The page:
North Star Comics burned brightly

A closing notice hangs on the front door of North Star Comics next to an obituary for store owner Sarah Jones' husband, Brice Jones, who died in September.

A closing notice hangs on the front door of North Star Comics next to an obituary for store owner Sarah Jones' husband, Brice Jones, who died in September. Photo by Alfred Diaz.

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WALLA WALLA — For comic book lovers it is the saddest of endings.

The September death of North Star Comics owner Brice Jones was a swift and crushing blow for many who came to know him as a friend and mentor. But the effects are reaching also into the business he founded 19 years ago.

When the year comes to a close, so too will Jones’s landmark shop on Second Avenue where groups had long gathered for Dungeons & Dragons, as well as the latest DC, Marvel and other comics.

Though his wife, Sarah Jones, had always assisted her wheelchair-bound husband with the displays, cleaning and shop operations, Brice had the eclectic mind behind virtually everything else. It was he who tracked the trends in games and comics. He stayed on top of distributors and filled customer subscriptions.

He was the face of the business, behind the register and mingling with the regulars through the aisles of box after box of comics. He knew what they liked, sometimes even before they did as he introduced customers to new titles based on their previous purchases. Keeping it going without him seems an impossible feat.

“I thought about it, truly. Brice just had all of it,” said Sarah, who also serves as advancement services manager at Whitman College. “He was the heart and soul of this place.”

His Sept. 10 death was a shock. Feeling ill last May he went to the doctor for what was originally believed to be a bladder infection. His condition was more dire.

An initial biopsy was done, and a second had been scheduled. By the time Jones was to have it, cancer had progressed wickedly. He received just two chemotherapy treatments before he died, a day after his 53rd birthday.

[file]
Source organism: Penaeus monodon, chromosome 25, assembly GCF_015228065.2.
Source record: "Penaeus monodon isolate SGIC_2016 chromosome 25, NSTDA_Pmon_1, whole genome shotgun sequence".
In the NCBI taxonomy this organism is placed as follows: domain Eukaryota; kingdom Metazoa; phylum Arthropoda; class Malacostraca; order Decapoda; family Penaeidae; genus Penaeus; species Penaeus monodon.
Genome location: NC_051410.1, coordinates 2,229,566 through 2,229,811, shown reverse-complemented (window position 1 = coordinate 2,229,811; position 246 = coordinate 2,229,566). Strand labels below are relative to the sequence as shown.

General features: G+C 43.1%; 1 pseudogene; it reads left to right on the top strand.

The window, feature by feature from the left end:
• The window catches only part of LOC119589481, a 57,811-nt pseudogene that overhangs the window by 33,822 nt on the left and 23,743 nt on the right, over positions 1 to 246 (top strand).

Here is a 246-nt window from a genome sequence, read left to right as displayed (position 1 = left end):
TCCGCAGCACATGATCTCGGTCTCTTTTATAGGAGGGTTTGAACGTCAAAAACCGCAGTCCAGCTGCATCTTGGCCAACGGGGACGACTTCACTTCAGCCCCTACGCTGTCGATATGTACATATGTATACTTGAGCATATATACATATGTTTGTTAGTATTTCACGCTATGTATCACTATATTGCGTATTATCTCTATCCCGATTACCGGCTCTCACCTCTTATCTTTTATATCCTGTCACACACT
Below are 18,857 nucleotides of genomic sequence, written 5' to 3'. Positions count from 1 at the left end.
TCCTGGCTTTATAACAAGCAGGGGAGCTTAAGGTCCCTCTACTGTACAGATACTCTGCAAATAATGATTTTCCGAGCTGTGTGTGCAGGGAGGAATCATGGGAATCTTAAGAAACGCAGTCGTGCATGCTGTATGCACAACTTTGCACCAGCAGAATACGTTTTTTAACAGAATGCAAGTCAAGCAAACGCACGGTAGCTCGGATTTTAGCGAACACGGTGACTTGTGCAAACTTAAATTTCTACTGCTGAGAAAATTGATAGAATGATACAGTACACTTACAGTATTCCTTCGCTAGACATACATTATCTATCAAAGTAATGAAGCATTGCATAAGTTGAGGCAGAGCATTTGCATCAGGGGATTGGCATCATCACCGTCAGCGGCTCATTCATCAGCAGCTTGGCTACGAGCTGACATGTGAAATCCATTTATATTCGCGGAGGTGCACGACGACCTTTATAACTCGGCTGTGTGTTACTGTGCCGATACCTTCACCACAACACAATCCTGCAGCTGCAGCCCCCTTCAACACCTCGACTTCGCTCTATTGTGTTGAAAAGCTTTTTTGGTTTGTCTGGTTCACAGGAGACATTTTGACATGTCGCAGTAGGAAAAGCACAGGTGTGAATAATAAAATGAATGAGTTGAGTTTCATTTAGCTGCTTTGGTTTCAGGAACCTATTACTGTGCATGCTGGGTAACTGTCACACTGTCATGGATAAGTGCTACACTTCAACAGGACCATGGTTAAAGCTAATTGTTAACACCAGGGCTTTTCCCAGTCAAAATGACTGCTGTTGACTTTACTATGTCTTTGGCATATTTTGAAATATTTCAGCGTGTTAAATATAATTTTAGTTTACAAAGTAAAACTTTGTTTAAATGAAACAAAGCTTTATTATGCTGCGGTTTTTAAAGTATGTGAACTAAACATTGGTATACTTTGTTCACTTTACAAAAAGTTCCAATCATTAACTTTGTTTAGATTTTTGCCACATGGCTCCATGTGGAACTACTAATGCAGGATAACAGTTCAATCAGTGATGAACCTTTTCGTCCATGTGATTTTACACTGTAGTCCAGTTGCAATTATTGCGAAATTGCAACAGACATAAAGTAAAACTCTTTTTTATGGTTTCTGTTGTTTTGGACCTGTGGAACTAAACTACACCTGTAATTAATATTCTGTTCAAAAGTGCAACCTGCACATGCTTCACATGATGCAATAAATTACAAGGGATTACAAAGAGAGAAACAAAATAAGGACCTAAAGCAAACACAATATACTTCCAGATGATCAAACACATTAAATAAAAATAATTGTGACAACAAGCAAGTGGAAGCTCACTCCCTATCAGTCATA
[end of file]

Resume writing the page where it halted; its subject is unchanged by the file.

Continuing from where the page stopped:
The store and inventory was, as to be expected, not an immediate priority. Regular buyers known for their Wednesday fix of new releases would have noticed it quickly, Sarah said. She has spent the last several weeks notifying customers of the closure and pulling together the boxes of books all polybagged for protection.

The story of North Star Comics’ longevity is not unlike something you might find on the shelves of the shop at 11 N. Second Ave.

Jones was 33 when he opened the store at 923 S. Second Ave. at the Southgate Shopping Center. It wasn’t that he was such a fan of the “funny books” — although he did have fond memories of his younger brother reading them.

Having worked as a computer programmer in California, the Waitsburg native had returned to the Valley where he grew up and was most interested in a path where he could be his own boss. He picked a business with relatively low startup costs and overhead, according to a 1994 Union-Bulletin story.

Getting customers through the door was, however, not as easy. In his first few months of business, one of his biggest sales came from a boy who bought five comics.

The business came to add a depth to the community for local residents and visitors alike. It was bolstered at times as Hollywood filmmakers brought comic heroes to the big screen. North Star’s visibility in the community also grew when the shop moved downtown, initially at 226 E. Main St. before its current spot on Second Avenue.

Those who knew him know he was never one to shy away from a challenge. At 15 he was paralyzed from the neck down in a diving accident off the Snake River. He had been an athlete in cross-country and football up until then. He missed time just one year in school.

When he returned he switched his focus from sports to other clubs and extracurricular activities, such as yearbook staff, Sarah said.

“Brice had a nothing’s-going-to-keep-me-down attitude,” she said.

With the same tenacity, he grew North Star Comics into a destination for fans and gamers. Loyal groups would hit up the store for hours at a time playing games.

It wasn’t unusual for Brice and Sarah to receive an occasional bouquet of flowers as thanks from mothers of the boys who spent so much time there.

“True that not everybody loved Brice, and that I know,” his wife said. “He was tolerant of many things, but some people who just did not live up to their potential annoyed him.”

He would have been pleased to know how many more his presence had touched. His service was attended by a number of North Star loyals who came from Pullman, Bremerton and Seattle to attend his service.

The loss was hard. Many remain in disbelief the store is going to close in a week.

“I hate to see it go, too,” Sarah said. “It’s our little landmark.”

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